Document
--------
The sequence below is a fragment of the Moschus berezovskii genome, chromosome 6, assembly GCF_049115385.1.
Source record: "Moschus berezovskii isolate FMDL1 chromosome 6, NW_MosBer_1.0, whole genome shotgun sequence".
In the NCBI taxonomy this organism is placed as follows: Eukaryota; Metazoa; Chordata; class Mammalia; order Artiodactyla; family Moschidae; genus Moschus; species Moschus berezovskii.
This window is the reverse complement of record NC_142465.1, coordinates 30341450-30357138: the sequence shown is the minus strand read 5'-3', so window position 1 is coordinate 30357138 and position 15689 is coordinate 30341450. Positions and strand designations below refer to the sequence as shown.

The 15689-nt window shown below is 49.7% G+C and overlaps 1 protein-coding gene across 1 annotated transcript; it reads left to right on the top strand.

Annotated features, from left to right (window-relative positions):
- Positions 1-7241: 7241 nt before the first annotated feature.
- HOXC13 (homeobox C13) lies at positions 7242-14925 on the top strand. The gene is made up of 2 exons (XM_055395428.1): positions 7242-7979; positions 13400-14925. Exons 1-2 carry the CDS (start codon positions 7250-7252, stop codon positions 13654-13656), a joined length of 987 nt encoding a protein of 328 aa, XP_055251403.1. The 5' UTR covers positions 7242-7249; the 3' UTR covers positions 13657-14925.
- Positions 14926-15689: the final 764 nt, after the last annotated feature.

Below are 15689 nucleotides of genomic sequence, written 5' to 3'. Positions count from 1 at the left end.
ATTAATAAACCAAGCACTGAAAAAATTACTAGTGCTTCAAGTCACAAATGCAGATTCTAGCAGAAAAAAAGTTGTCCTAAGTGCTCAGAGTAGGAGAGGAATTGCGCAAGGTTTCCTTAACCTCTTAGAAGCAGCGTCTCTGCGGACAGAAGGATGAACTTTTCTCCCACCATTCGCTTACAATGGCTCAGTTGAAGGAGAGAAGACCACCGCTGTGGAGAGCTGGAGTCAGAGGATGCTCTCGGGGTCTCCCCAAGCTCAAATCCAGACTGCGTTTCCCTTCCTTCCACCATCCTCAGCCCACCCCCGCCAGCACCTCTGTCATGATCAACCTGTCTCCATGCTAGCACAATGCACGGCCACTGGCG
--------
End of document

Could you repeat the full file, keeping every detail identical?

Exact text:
The sequence below is a fragment of the Moschus berezovskii genome, chromosome 6, assembly GCF_049115385.1.
Source record: "Moschus berezovskii isolate FMDL1 chromosome 6, NW_MosBer_1.0, whole genome shotgun sequence".
In the NCBI taxonomy this organism is placed as follows: Eukaryota; Metazoa; Chordata; class Mammalia; order Artiodactyla; family Moschidae; genus Moschus; species Moschus berezovskii.
This window is the reverse complement of record NC_142465.1, coordinates 30341450-30357138: the sequence shown is the minus strand read 5'-3', so window position 1 is coordinate 30357138 and position 15689 is coordinate 30341450. Positions and strand designations below refer to the sequence as shown.

The 15689-nt window shown below is 49.7% G+C and overlaps 1 protein-coding gene across 1 annotated transcript; it reads left to right on the top strand.

Annotated features, from left to right (window-relative positions):
- Positions 1-7241: 7241 nt before the first annotated feature.
- HOXC13 (homeobox C13) lies at positions 7242-14925 on the top strand. The gene is made up of 2 exons (XM_055395428.1): positions 7242-7979; positions 13400-14925. Exons 1-2 carry the CDS (start codon positions 7250-7252, stop codon positions 13654-13656), a joined length of 987 nt encoding a protein of 328 aa, XP_055251403.1. The 5' UTR covers positions 7242-7249; the 3' UTR covers positions 13657-14925.
- Positions 14926-15689: the final 764 nt, after the last annotated feature.

Below are 15689 nucleotides of genomic sequence, written 5' to 3'. Positions count from 1 at the left end.
ATTAATAAACCAAGCACTGAAAAAATTACTAGTGCTTCAAGTCACAAATGCAGATTCTAGCAGAAAAAAAGTTGTCCTAAGTGCTCAGAGTAGGAGAGGAATTGCGCAAGGTTTCCTTAACCTCTTAGAAGCAGCGTCTCTGCGGACAGAAGGATGAACTTTTCTCCCACCATTCGCTTACAATGGCTCAGTTGAAGGAGAGAAGACCACCGCTGTGGAGAGCTGGAGTCAGAGGATGCTCTCGGGGTCTCCCCAAGCTCAAATCCAGACTGCGTTTCCCTTCCTTCCACCATCCTCAGCCCACCCCCGCCAGCACCTCTGTCATGATCAACCTGTCTCCATGCTAGCACAATGCACGGCCACTGGCG